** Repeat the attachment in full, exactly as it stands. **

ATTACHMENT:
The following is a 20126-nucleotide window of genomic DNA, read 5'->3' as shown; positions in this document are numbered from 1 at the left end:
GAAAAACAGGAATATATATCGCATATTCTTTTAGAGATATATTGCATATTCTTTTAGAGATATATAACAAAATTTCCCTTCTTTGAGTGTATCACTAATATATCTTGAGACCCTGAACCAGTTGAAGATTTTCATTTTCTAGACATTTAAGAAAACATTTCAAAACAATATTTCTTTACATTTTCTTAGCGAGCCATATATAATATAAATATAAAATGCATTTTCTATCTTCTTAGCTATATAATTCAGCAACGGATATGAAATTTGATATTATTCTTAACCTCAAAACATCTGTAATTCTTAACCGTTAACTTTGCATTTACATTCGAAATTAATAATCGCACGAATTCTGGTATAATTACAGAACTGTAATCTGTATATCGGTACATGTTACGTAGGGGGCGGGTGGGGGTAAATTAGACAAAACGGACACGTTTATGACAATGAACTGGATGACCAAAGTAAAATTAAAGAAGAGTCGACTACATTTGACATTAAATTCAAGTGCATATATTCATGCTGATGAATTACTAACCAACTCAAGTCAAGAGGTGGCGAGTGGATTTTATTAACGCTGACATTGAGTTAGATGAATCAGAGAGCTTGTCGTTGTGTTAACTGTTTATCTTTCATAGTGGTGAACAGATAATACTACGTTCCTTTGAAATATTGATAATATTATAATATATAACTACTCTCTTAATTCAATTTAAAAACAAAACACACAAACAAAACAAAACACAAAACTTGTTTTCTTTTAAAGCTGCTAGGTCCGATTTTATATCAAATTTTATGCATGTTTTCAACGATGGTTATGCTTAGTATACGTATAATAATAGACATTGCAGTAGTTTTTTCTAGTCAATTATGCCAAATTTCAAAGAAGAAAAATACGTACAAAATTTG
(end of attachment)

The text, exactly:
The following is a 20126-nucleotide window of genomic DNA, read 5'->3' as shown; positions in this document are numbered from 1 at the left end:
GAAAAACAGGAATATATATCGCATATTCTTTTAGAGATATATTGCATATTCTTTTAGAGATATATAACAAAATTTCCCTTCTTTGAGTGTATCACTAATATATCTTGAGACCCTGAACCAGTTGAAGATTTTCATTTTCTAGACATTTAAGAAAACATTTCAAAACAATATTTCTTTACATTTTCTTAGCGAGCCATATATAATATAAATATAAAATGCATTTTCTATCTTCTTAGCTATATAATTCAGCAACGGATATGAAATTTGATATTATTCTTAACCTCAAAACATCTGTAATTCTTAACCGTTAACTTTGCATTTACATTCGAAATTAATAATCGCACGAATTCTGGTATAATTACAGAACTGTAATCTGTATATCGGTACATGTTACGTAGGGGGCGGGTGGGGGTAAATTAGACAAAACGGACACGTTTATGACAATGAACTGGATGACCAAAGTAAAATTAAAGAAGAGTCGACTACATTTGACATTAAATTCAAGTGCATATATTCATGCTGATGAATTACTAACCAACTCAAGTCAAGAGGTGGCGAGTGGATTTTATTAACGCTGACATTGAGTTAGATGAATCAGAGAGCTTGTCGTTGTGTTAACTGTTTATCTTTCATAGTGGTGAACAGATAATACTACGTTCCTTTGAAATATTGATAATATTATAATATATAACTACTCTCTTAATTCAATTTAAAAACAAAACACACAAACAAAACAAAACACAAAACTTGTTTTCTTTTAAAGCTGCTAGGTCCGATTTTATATCAAATTTTATGCATGTTTTCAACGATGGTTATGCTTAGTATACGTATAATAATAGACATTGCAGTAGTTTTTTCTAGTCAATTATGCCAAATTTCAAAGAAGAAAAATACGTACAAAATTTG